This competitive edge also provides the business more focused and local attention and knowledge. “You need a partner, and you’re getting the same level of expertise as the other banks, but I just have to walk down the hall to talk to the credit decision makers,” notes Ms. Scharf. There is no call to Raleigh or Buffalo. There is no need to sell the market to the person making the loan decision. He or she is local and understands the value of the local market.
Howard Bank offers the same level of service for a half a million-dollar company as for a ten-million-dollar company. The products change and needs change a little, but in general you need the same advice.
“I can’t change the rules. They are what they are. But I can make it a little less painful.”
The Howard Advantage
Howard Bank’s experience means we understand the SBA and how it works, and what can get done. We are the perfect partner to shepherd you through the process.
“That’s where my 20 years of doing it comes into play,” says Rosa. “And that’s what I tell prospects. I can’t change the rules. They are what they are. But I can make it a little less painful. Because of my experience, early on when I’m talking to someone, I can say, ‘These are going to be our hurdles from an eligibility standpoint.’ So, you don’t have to go through a loan process for three months, and then say, ‘Oh, we can’t do it.’ I can tell you up front what qualifies and what doesn’t qualify.”
SBA-backed loans provide affordable financing options for small businesses that may have difficulty obtaining financing via traditional channels. Howard Bank is a preferred lender for loans that are guaranteed by the Small Business Administration.
Here are seven things you probably don’t know about SBA loans:
The SBA doesn’t actually lend directly to businesses.
The bank makes the loan, and then works with the SBA to get them to guarantee between 50% and 90% of the loan.
Personal credit is important in the SBA loan process.
Especially with true startups, there is usually no credit history for the business and little collateral, so the credit history of the business owner(s) is significant. The owners’ credit history is an indication of how they handle credit.
The SBA won’t deny a loan because of collateral (lack of), but all collateral must be taken into account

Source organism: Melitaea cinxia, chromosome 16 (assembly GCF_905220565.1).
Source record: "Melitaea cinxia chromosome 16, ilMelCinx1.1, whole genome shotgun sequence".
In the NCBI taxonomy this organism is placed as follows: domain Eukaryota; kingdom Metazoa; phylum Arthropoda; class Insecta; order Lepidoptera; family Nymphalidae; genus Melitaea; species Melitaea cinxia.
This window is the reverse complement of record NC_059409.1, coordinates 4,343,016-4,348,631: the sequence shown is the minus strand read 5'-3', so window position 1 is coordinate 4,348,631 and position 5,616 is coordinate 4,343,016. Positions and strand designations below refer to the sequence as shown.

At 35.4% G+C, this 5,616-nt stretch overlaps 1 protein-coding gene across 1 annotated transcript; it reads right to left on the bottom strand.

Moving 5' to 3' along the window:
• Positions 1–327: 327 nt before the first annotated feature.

The SBA requires the bank to consider all available collateral for the loan request. This could include the business owner’s equity in their home, vacation home, etc.
Quality is more important than quantity when you are deciding whether to apply.
Business Plans should be concise and cover the important details. The What, Why, Who, How and When of your business.
Banks are interested in small business loans.
Banks in general, and Howard Bank specifically, are very interested in helping small businesses grow and become really good bank customers. The SBA is a great tool that helps Howard Bank add value to the businesses in the communities we serve.
The SBA process doesn’t take as long as most people think.
Especially with an experienced SBA-preferred lender like Howard Bank, it is easy to navigate this process smoothly and avoid any potential obstacles. The experience Howard adds cannot change the SBA rules, but it does make it a lot less painful!
Borrowers must be a small for profit business in order to be eligible for an SBA loan.
A business must meet size standards to qualify for an SBA loan. Generally this means $7.5 million or less in revenue and 500 employees or less (depending on the industry).
With more than 20 years of SBA-backed lending experience, Rosa Scharf is the SBA Champion at Howard Bank, who works to provide SBA loan solutions to small businesses in various industries.
“I’m a Banker, in the traditional sense of the job,” states Vice President and Treasury Sales Officer, Michelle Coates. “I sell solutions – not products – and would never sell a client something that they don’t need. I believe in integrity.”